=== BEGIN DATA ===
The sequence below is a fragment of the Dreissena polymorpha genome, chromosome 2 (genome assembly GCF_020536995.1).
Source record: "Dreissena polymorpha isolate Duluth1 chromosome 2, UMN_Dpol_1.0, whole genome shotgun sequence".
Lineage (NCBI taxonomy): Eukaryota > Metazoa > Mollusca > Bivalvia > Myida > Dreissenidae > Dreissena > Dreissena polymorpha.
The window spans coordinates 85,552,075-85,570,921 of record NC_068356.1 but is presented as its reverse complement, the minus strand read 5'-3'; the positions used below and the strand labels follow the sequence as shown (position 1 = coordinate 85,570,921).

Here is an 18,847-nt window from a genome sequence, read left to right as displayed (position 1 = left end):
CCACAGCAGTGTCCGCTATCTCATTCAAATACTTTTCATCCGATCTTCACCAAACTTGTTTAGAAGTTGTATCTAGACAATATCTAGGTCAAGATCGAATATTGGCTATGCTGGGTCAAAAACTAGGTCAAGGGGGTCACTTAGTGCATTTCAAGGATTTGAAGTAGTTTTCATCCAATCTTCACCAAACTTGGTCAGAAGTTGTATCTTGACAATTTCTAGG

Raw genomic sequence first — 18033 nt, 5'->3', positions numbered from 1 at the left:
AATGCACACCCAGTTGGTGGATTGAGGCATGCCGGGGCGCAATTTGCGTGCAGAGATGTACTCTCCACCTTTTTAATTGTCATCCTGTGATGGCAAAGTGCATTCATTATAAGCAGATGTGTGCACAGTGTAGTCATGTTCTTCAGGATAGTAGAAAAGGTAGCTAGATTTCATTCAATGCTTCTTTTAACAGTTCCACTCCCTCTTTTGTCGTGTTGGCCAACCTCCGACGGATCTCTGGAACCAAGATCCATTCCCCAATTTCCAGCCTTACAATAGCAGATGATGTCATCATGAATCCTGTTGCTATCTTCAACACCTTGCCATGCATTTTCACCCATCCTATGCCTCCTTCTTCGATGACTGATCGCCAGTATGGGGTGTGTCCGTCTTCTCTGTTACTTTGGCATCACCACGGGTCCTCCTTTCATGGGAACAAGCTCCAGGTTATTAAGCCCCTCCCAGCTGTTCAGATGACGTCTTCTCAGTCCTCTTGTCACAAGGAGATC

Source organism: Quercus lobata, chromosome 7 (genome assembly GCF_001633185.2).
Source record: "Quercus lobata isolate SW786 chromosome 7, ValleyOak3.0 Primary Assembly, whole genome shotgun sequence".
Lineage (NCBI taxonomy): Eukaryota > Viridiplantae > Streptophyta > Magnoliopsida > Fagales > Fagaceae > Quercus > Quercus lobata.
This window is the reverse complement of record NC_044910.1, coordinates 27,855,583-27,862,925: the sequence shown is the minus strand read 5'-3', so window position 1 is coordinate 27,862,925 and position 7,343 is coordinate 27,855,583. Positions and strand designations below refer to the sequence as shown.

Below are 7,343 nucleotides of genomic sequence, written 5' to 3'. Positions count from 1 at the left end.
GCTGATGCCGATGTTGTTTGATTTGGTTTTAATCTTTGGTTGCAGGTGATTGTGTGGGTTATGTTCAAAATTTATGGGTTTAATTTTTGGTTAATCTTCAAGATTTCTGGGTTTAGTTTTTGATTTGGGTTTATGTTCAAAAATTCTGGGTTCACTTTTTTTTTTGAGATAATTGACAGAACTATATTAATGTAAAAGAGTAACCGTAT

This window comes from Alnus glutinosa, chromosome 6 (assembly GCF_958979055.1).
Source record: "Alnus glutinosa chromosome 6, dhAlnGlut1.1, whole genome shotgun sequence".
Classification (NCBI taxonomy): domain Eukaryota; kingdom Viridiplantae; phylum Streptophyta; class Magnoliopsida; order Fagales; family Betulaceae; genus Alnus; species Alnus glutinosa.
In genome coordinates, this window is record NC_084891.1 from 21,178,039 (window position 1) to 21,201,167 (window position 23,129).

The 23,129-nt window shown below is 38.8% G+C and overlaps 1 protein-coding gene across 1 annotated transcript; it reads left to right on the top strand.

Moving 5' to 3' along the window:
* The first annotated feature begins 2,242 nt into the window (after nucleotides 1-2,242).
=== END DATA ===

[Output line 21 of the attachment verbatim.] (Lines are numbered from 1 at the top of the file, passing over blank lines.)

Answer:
* The first annotated feature begins 2,242 nt into the window (after nucleotides 1-2,242).